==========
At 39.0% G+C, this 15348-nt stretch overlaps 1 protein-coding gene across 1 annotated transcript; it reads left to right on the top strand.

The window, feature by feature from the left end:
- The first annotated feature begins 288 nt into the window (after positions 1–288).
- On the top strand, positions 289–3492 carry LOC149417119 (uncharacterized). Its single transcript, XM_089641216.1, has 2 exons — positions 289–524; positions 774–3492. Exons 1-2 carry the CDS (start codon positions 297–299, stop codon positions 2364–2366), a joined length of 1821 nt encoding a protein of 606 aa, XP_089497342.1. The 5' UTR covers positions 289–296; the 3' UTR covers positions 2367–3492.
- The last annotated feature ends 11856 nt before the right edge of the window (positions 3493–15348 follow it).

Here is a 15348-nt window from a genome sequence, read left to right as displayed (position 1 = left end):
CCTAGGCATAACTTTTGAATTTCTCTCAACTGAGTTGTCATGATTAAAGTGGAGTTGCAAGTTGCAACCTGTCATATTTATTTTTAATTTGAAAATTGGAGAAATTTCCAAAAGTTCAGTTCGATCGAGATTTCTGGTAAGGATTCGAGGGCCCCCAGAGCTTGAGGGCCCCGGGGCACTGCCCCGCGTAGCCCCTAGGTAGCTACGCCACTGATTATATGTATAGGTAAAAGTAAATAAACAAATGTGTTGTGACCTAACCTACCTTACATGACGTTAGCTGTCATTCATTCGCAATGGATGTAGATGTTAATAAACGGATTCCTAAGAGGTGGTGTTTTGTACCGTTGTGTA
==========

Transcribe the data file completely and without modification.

At 39.0% G+C, this 15348-nt stretch overlaps 1 protein-coding gene across 1 annotated transcript; it reads left to right on the top strand.

The window, feature by feature from the left end:
- The first annotated feature begins 288 nt into the window (after positions 1–288).
- On the top strand, positions 289–3492 carry LOC149417119 (uncharacterized). Its single transcript, XM_089641216.1, has 2 exons — positions 289–524; positions 774–3492. Exons 1-2 carry the CDS (start codon positions 297–299, stop codon positions 2364–2366), a joined length of 1821 nt encoding a protein of 606 aa, XP_089497342.1. The 5' UTR covers positions 289–296; the 3' UTR covers positions 2367–3492.
- The last annotated feature ends 11856 nt before the right edge of the window (positions 3493–15348 follow it).

Here is a 15348-nt window from a genome sequence, read left to right as displayed (position 1 = left end):
CCTAGGCATAACTTTTGAATTTCTCTCAACTGAGTTGTCATGATTAAAGTGGAGTTGCAAGTTGCAACCTGTCATATTTATTTTTAATTTGAAAATTGGAGAAATTTCCAAAAGTTCAGTTCGATCGAGATTTCTGGTAAGGATTCGAGGGCCCCCAGAGCTTGAGGGCCCCGGGGCACTGCCCCGCGTAGCCCCTAGGTAGCTACGCCACTGATTATATGTATAGGTAAAAGTAAATAAACAAATGTGTTGTGACCTAACCTACCTTACATGACGTTAGCTGTCATTCATTCGCAATGGATGTAGATGTTAATAAACGGATTCCTAAGAGGTGGTGTTTTGTACCGTTGTGTA